The various player characters have a diverse skillset and several abilities can operate in combination to unleash new tactics. Explosives expert Sam Williams can plant a barrel of TNT as distraction or weapon, for example, and then gambler Kate O’Hara can use a mirror to direct just enough rays in its direction to light the fuse. Daft? Yes. Enjoyable? Absolutely.
Read more: Mark Filipowich’s analysis of the game.
Where can I buy it: Steam, GOG.
What else should I be playing if I like this: The Commandos series, mentioned earlier in this list, and Robin Hood: Legend of Sherwood.
13. Gunpoint [official site] (2013)
Developer: Suspicious Developments
Publisher: Suspicious Developments
Gunpoint’s player character is wearing a pair of ‘hypertrousers’ that can propel him through the air at a rapid clip. While airborne, he can tackle enemies, defenestrating them in the process. That these mighty garments are not the star of the show is testament to the brilliance of the game’s key gadget: the Crosslink device.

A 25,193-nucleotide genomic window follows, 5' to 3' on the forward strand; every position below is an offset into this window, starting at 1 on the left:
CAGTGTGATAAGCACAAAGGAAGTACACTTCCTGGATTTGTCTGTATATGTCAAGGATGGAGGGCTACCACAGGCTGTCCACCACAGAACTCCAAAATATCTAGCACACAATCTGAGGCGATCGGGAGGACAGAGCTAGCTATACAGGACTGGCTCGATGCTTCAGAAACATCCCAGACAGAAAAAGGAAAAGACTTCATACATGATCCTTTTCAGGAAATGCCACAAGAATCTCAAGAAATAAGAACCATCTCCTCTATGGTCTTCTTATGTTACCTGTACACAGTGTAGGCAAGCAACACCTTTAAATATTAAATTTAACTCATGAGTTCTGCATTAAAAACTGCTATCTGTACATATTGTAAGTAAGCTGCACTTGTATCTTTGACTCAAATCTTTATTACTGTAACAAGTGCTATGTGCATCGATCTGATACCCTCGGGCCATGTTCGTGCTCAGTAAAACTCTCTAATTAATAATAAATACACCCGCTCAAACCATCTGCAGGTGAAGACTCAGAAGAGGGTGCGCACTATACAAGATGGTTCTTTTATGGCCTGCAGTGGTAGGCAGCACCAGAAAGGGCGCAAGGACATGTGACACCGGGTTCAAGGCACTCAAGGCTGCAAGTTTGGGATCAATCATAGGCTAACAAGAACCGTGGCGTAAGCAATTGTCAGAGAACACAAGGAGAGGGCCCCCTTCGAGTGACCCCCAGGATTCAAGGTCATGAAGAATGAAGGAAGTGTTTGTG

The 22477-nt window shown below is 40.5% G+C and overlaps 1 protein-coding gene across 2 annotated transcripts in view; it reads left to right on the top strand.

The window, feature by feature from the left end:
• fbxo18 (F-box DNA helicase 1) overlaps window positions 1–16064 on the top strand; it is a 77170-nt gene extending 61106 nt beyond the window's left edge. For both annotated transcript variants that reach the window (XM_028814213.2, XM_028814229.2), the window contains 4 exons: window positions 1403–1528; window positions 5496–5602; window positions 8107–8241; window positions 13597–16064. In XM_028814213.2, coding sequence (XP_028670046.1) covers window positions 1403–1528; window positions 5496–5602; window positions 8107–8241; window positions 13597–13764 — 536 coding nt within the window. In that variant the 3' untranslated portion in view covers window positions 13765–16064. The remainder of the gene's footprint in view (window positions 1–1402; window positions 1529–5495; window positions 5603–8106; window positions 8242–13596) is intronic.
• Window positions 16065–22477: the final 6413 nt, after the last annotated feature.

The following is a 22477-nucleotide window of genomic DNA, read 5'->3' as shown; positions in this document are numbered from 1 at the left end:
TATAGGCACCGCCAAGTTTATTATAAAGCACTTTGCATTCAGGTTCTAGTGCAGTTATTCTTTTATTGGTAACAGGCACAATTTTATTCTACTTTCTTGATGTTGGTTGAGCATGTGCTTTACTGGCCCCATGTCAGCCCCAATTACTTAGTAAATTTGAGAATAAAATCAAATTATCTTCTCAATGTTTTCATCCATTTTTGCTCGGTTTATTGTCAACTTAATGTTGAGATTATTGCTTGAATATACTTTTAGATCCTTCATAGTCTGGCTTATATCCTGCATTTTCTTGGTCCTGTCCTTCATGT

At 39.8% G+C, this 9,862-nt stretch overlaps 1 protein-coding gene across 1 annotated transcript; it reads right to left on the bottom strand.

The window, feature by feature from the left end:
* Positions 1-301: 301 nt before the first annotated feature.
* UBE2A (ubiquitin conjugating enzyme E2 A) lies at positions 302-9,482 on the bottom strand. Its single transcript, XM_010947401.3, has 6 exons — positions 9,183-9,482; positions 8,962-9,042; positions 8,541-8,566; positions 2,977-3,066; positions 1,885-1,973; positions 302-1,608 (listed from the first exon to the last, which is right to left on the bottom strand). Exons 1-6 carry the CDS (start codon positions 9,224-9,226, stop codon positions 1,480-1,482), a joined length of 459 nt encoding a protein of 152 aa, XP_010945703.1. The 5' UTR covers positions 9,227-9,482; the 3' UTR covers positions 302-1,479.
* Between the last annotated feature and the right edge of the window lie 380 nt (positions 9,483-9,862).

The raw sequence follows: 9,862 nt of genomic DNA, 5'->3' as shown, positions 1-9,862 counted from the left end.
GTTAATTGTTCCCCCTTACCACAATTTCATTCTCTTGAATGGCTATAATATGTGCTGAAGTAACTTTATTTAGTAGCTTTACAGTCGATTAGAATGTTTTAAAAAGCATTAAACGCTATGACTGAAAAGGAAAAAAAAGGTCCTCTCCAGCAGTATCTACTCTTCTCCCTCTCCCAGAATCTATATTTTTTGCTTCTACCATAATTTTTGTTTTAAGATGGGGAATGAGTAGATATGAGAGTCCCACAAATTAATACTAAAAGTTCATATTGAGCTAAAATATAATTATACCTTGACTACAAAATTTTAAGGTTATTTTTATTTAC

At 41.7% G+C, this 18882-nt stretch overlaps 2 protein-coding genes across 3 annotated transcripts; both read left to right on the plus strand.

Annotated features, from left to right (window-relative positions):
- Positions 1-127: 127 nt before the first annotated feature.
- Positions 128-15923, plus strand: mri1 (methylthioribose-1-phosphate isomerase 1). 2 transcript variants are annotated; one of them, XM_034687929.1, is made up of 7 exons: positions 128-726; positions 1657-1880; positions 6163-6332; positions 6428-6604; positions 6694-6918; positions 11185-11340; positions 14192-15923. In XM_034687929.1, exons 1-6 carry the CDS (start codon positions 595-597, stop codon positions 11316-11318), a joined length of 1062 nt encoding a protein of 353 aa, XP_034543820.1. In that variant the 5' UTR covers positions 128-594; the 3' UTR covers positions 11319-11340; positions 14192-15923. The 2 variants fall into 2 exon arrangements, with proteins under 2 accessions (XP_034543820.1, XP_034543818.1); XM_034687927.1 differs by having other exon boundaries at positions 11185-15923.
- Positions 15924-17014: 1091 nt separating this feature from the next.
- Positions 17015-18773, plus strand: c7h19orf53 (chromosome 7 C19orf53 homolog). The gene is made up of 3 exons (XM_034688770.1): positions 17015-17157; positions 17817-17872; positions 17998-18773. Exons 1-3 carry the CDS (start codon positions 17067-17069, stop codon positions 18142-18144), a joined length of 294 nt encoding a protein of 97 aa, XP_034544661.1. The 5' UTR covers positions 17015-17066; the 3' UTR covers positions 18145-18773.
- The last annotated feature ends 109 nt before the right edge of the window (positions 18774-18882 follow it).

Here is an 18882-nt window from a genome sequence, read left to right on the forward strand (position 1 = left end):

Essentially allowing the player to rewrite the rules of a level on the fly, the Crosslink targets specific features of the building to be infiltrated and rewires their connections. A light switch can be connected to a security door, causing guards to inadvertently toggle the lock when they try to turn the lights on. Eventually, as the gadget is upgraded, it’s possible to interfere directly with weaponry and other items in the world. Gunpoint is a game in which it is possible to trap guards within their own security rooms by confusing computer systems. It is a game in which propulsion pants are somehow secondary to intelligent and intricate stealth.
Notes: Designer Tom Francis was an editor at PC Gamer during development of Gunpoint. When he made his development costs ($30 for a copy of Game Maker) back just over a minute after opening pre-orders, he decided to move into full-time game dev.
Where can I buy it: Steam, direct from the developer.